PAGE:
Konstantin Vialov (1900-1976) was born in Moscow and studied textile design at the Stroganov School for Technical Drawing from 1914-1917. After the revolution, he continued his studies at the newly formed State Free Art Studios (GSKhM) and the state-run art and technical school VKhUTEMAS. Among his teachers at GSKhM and VKhUTEMAS were Vassily Kandinsky, Vladimir Tatlin, David Shterenberg, and Aristarkh Lentulov.
In 1925, Vialov became one of the founding members of OST (Society of Studio Artists), a group founded by VKhUTEMAS students who had studied in Shterenberg’s workshop and, according to the Metropolitan Museum of Art, “one of the most original but least explored phenomena of twentieth-century Russian art” (Russian and Soviet Painting: An Exhibition from the Museums of the USSR, 1977). His wife, the painter Elena Konstantinova Melnikova, was also a member.
Vialov’s extraordinary output as an artist included Constructivist sculptures, abstract paintings, theatrical sets, and book illustrations, as well as covers for the theatrical weekly New Spectator, the film magazine Kino-Front, and the popular film library Kinopechat, for which he produced his famous collage of American comic actor Buster Keaton. He produced the poster for Dziga Vertov’s film A Sixth Part of the World (1926), and the cover for one of Alisa Rozenbaum’s first books, Hollywood: American Cinema City (1926), published before she changed her name to Ayn Rand.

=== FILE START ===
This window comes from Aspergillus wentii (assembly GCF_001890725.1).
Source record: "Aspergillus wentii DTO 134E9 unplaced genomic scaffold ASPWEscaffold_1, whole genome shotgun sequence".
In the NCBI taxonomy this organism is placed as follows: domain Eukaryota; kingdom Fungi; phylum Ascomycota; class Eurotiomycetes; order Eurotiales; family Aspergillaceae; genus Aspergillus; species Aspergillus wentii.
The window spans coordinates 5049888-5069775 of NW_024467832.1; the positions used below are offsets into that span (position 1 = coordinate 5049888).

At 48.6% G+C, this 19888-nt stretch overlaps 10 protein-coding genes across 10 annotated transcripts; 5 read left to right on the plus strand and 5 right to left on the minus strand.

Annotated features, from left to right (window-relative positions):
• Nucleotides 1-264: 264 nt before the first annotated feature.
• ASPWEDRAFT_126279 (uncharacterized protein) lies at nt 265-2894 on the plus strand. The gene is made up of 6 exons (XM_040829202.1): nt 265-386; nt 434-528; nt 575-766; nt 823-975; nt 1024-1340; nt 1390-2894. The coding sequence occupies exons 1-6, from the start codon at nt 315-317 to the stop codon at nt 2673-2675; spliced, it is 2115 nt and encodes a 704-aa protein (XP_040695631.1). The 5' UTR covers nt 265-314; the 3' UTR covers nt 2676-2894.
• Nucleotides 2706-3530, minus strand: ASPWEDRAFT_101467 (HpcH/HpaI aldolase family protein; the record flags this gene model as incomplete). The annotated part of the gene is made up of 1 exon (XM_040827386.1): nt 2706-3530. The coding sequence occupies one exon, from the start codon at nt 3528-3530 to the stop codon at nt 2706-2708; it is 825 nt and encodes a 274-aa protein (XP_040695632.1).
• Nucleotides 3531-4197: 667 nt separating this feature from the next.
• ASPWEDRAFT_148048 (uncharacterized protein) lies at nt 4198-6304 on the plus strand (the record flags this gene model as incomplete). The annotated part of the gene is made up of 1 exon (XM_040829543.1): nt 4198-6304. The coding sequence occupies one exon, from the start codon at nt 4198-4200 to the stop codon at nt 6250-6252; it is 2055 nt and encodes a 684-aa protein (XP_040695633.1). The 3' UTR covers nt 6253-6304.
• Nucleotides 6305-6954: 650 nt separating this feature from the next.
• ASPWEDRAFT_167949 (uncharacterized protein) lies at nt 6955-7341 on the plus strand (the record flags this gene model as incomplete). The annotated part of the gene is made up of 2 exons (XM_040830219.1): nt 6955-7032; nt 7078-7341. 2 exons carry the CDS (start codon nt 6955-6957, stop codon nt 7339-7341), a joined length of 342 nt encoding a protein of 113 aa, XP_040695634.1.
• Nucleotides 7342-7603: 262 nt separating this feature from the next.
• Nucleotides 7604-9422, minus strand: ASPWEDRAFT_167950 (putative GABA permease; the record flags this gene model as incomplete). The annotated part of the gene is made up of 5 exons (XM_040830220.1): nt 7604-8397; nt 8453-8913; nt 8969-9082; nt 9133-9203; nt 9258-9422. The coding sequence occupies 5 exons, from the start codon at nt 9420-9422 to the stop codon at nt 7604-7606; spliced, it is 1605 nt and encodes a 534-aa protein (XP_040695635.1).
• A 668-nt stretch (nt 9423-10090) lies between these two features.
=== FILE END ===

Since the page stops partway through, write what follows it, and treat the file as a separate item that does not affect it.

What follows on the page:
Vialov began to exhibit his work as early as 1923, when he participated in the show Art of Moscow Theatre: 1918-1923 in Moscow. In 1925, he participated in the Paris International Exhibition with Kandinsky, Mayakovsky, and Varvara Stepanova. In the late 1920s, he showed his work in Leipzig, Berlin, and New York, and was included in a major exhibition in Moscow marking the tenth anniversary of the Revolution. His work was shown at the 1932 Venice Biennale, as well as at the Russian Museum’s jubilee exhibition Artists of the RSFSR Over 15 Years the same year. The following year, his work was included in the exhibition 15 Years of the Red Army in Moscow.
During World War II, Vialov produced series of posters for the Soviet central news agency TASS, which were exhibited at the Art Institute of Chicago in 2011 as part of the exhibition Windows on the War: Soviet TASS Posters at Home and Abroad, 1941–1945. After the war, he continued working as a painter until his death in Moscow in 1976.
Today, Vialov’s work can be found in the collections of the State Tretyakov Gallery, the Russian Museum, and the Museum Ludwig in Cologne, among other institutions. In 1992, he was the subject of a solo exhibition at the Institute for Modern Russian Culture at the University of Southern California, titled A Glimpse of Tomorrow: Konstantin Vialov: Paintings and Drawings of the 1930s. His designs were included in the exhibition Building the Revolution: Soviet Art and Architecutre 1915-35 at the Royal Academy of Arts in London in 2011.